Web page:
In the context of showing how much these little ones mean to Jesus and His Father, Jesus shares that the very reason He came as the Messiah was to save them. He then tells His disciples the parable of the lost sheep as a depiction of His deep concern for these little ones.
The parallel gospel accounts of this teaching are found in Luke 19:10 and Luke 15:4-7.
Jesus stressed how important each one these little ones is to Him personally. For the Son of Man has come to save that which was lost.
Jesus used the Son of Man as a Messianic reference for Himself. The Messiah came in order to save these little ones. That’s how valuable each one is to God. Jesus used this exact expression when the short-statured tax collector, Zaccheus repented and restored all that he had defrauded by over-collecting what was due:
“For the Son of Man has come to seek and to save that which was lost.”
Jesus likely used this expression on other occasions that were not recorded in the Gospels.
After He said this to His disciples, Jesus then told then a short parable in the form of a question and answer. He prefaced the parable with a reflective question. What do you think? He asked His disciples. The Greek word translated as think is “Dokeo” (G1380). It means to “suppose” or “feel.” Jesus was wanting His disciples’ first response to the parable He was about to share.
The parable was If any man has a hundred sheep, and one of them has gone astray, does he not leave the ninety-nine on the mountains and go and search for the one that is straying?
Jesus describes a shepherd who owns a hundred sheep. But one of these sheep has gone astray and is lost. Jesus asks the disciples to consider if the shepherd will not leave his ninety-nine other sheep in a safe place on the mountains in order to go and search for the one that is straying? The answer is of course the shepherd would do so.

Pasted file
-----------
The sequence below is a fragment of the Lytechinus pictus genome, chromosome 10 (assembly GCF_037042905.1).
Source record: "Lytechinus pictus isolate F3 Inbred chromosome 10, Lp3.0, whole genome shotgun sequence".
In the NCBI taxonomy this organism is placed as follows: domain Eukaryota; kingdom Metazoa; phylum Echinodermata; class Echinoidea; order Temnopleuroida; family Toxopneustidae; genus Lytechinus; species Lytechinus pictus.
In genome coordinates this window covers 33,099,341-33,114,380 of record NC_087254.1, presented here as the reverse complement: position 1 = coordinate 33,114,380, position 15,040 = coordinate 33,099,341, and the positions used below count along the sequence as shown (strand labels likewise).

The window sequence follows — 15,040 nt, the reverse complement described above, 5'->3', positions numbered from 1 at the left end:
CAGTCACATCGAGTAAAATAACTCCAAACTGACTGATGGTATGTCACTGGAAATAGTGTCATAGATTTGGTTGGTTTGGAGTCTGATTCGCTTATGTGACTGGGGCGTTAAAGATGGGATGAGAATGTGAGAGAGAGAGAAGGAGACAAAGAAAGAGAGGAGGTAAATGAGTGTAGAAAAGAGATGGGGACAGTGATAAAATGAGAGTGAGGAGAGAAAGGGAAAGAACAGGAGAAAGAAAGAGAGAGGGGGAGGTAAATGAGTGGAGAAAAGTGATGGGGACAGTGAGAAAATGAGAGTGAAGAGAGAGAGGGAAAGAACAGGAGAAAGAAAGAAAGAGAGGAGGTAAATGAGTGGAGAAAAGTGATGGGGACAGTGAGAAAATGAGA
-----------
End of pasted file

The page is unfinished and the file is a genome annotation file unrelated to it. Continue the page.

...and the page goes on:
Jesus continues, and if he finds the lost sheep, won’t he rejoice over it more than over the ninety-nine which have not gone astray? This man will be so happy that he recovered what had been lost. He will celebrate that his one sheep has been found.
As the Son of Man, Jesus is our Good Shepherd. This image of Jesus can be seen in passages like Psalm 23 and John 10:14. He too has come to seek and to save that which was lost. He goes beyond seeking. He will lay down His life for His sheep (John 10:15).
In a different context, Luke records that Jesus shared another version of this parable known as “the parable of the lost sheep” (Luke 15:4-7). It is alongside two parallel parables: “the parable of the lost coin (Luke 15:8-10); and “the parable of the prodigal son” (Luke 15:11-32).
The Jesus summarized the point of His parable. So it is not the will of your Father who is in heaven that one of these little ones perish. God desires for everyone to be saved (2 Peter 3:9). And God deeply cares about these little ones. The implication for the disciples, and us, is that each of us should care about these little ones too, if we wish to be great in God’s kingdom.
For the Son of Man has come to save that which was lost. “What do you think? If any man has a hundred sheep, and one of them has gone astray, does he not leave the ninety-nine on the mountains and go and search for the one that is straying? If it turns out that he finds it, truly I say to you, he rejoices over it more than over the ninety-nine which have not gone astray. So it is not the will of your Father who is in heaven that one of these little ones perish.
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